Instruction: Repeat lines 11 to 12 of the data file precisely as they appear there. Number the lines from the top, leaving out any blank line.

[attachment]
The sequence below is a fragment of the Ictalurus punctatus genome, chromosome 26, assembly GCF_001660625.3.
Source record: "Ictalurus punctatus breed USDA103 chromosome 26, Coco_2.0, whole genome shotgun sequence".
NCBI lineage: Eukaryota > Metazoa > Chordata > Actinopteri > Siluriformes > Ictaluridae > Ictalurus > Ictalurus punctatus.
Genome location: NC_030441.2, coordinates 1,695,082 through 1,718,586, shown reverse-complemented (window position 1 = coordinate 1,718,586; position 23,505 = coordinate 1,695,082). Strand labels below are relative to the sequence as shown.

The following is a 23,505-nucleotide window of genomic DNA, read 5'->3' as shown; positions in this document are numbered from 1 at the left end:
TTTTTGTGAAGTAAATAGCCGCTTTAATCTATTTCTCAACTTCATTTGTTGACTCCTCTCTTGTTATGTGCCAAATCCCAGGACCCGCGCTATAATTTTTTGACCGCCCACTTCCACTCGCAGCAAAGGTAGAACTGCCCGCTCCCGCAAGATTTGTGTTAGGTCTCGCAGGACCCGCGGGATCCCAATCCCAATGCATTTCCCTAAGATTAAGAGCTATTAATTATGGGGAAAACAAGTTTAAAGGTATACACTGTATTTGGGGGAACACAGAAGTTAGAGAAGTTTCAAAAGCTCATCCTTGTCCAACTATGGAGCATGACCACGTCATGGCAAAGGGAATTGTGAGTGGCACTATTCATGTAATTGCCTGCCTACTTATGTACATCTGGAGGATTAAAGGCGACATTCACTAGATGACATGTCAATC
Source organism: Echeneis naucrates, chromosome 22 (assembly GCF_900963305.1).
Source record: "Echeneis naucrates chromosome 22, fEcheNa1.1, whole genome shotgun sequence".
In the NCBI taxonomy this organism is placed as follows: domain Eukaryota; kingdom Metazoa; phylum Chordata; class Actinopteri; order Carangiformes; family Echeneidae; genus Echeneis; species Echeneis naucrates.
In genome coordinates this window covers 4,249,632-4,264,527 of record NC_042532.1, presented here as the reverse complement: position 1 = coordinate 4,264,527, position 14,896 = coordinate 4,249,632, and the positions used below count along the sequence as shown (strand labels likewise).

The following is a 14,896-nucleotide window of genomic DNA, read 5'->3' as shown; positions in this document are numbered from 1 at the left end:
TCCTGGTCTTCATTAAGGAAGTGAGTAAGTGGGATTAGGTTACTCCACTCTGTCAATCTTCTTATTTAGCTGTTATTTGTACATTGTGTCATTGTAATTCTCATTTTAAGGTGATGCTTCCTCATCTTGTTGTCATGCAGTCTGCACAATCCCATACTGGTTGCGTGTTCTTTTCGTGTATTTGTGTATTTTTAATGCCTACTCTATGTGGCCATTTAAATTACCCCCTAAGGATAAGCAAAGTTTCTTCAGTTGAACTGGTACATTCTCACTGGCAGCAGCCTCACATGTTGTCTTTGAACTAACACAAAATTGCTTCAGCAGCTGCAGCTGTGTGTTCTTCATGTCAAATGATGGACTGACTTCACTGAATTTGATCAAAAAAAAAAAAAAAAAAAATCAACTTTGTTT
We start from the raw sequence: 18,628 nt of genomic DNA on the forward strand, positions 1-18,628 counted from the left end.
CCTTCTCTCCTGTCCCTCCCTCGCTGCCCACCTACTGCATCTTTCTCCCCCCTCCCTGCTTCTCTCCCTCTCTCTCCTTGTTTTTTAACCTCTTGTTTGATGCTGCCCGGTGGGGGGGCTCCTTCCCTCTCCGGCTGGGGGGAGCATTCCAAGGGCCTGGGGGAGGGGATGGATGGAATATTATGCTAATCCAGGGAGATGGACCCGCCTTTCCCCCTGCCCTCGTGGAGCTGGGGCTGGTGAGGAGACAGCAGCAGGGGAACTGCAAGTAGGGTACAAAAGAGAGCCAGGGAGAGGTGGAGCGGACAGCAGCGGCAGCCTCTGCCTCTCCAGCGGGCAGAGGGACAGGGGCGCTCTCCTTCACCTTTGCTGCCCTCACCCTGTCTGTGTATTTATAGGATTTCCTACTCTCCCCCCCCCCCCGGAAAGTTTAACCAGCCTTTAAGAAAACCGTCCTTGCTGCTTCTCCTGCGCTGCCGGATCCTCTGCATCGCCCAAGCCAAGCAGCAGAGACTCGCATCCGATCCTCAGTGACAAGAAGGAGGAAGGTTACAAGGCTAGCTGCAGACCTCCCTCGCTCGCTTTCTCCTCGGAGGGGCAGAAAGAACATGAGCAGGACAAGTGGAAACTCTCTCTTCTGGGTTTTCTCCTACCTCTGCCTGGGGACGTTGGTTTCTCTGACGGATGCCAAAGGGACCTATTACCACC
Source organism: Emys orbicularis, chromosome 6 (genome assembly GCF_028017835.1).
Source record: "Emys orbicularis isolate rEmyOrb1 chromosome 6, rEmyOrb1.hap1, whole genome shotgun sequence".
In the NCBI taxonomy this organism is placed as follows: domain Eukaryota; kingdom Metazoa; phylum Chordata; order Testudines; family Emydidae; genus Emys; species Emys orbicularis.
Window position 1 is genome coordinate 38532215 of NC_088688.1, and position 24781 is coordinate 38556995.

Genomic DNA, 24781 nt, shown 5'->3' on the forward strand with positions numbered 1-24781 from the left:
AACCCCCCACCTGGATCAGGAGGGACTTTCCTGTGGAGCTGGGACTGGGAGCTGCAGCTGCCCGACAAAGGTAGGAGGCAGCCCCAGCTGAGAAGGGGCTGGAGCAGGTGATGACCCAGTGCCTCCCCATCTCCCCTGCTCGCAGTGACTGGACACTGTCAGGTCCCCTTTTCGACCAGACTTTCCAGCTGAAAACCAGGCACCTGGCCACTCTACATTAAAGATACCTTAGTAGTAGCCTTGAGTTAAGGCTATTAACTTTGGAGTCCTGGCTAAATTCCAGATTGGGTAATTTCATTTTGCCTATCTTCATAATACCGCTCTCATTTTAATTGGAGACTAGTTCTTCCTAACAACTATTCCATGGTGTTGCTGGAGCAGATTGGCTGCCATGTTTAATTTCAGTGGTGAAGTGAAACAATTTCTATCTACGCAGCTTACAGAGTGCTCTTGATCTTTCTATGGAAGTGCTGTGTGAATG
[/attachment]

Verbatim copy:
The following is a 14,896-nucleotide window of genomic DNA, read 5'->3' as shown; positions in this document are numbered from 1 at the left end:
TCCTGGTCTTCATTAAGGAAGTGAGTAAGTGGGATTAGGTTACTCCACTCTGTCAATCTTCTTATTTAGCTGTTATTTGTACATTGTGTCATTGTAATTCTCATTTTAAGGTGATGCTTCCTCATCTTGTTGTCATGCAGTCTGCACAATCCCATACTGGTTGCGTGTTCTTTTCGTGTATTTGTGTATTTTTAATGCCTACTCTATGTGGCCATTTAAATTACCCCCTAAGGATAAGCAAAGTTTCTTCAGTTGAACTGGTACATTCTCACTGGCAGCAGCCTCACATGTTGTCTTTGAACTAACACAAAATTGCTTCAGCAGCTGCAGCTGTGTGTTCTTCATGTCAAATGATGGACTGACTTCACTGAATTTGATCAAAAAAAAAAAAAAAAAAAATCAACTTTGTTT